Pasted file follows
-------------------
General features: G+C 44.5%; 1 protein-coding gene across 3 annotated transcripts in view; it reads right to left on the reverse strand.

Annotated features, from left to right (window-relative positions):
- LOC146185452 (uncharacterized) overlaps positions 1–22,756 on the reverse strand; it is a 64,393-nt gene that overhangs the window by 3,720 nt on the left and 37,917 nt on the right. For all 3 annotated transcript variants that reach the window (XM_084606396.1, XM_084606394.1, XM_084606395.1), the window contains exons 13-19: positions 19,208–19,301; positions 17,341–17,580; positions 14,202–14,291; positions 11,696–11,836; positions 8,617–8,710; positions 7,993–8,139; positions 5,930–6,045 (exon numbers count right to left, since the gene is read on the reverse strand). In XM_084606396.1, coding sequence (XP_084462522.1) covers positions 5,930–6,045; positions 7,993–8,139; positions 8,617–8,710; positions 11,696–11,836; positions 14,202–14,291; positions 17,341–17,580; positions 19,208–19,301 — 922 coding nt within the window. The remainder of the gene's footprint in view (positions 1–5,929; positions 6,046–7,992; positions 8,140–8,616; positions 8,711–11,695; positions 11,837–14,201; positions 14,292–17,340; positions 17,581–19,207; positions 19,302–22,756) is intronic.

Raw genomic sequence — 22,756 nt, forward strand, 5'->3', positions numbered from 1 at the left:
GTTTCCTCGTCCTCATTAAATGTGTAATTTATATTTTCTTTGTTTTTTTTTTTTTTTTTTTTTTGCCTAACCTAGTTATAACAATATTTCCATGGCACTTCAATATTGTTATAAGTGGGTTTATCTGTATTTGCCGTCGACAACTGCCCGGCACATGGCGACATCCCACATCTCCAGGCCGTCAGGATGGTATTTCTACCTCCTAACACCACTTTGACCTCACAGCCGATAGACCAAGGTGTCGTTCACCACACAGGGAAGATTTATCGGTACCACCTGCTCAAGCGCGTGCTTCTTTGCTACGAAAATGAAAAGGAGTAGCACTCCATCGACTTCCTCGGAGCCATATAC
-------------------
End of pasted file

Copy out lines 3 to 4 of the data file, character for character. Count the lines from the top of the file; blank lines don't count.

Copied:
- LOC146185452 (uncharacterized) overlaps positions 1–22,756 on the reverse strand; it is a 64,393-nt gene that overhangs the window by 3,720 nt on the left and 37,917 nt on the right. For all 3 annotated transcript variants that reach the window (XM_084606396.1, XM_084606394.1, XM_084606395.1), the window contains exons 13-19: positions 19,208–19,301; positions 17,341–17,580; positions 14,202–14,291; positions 11,696–11,836; positions 8,617–8,710; positions 7,993–8,139; positions 5,930–6,045 (exon numbers count right to left, since the gene is read on the reverse strand). In XM_084606396.1, coding sequence (XP_084462522.1) covers positions 5,930–6,045; positions 7,993–8,139; positions 8,617–8,710; positions 11,696–11,836; positions 14,202–14,291; positions 17,341–17,580; positions 19,208–19,301 — 922 coding nt within the window. The remainder of the gene's footprint in view (positions 1–5,929; positions 6,046–7,992; positions 8,140–8,616; positions 8,711–11,695; positions 11,837–14,201; positions 14,292–17,340; positions 17,581–19,207; positions 19,302–22,756) is intronic.

Raw genomic sequence — 22,756 nt, forward strand, 5'->3', positions numbered from 1 at the left: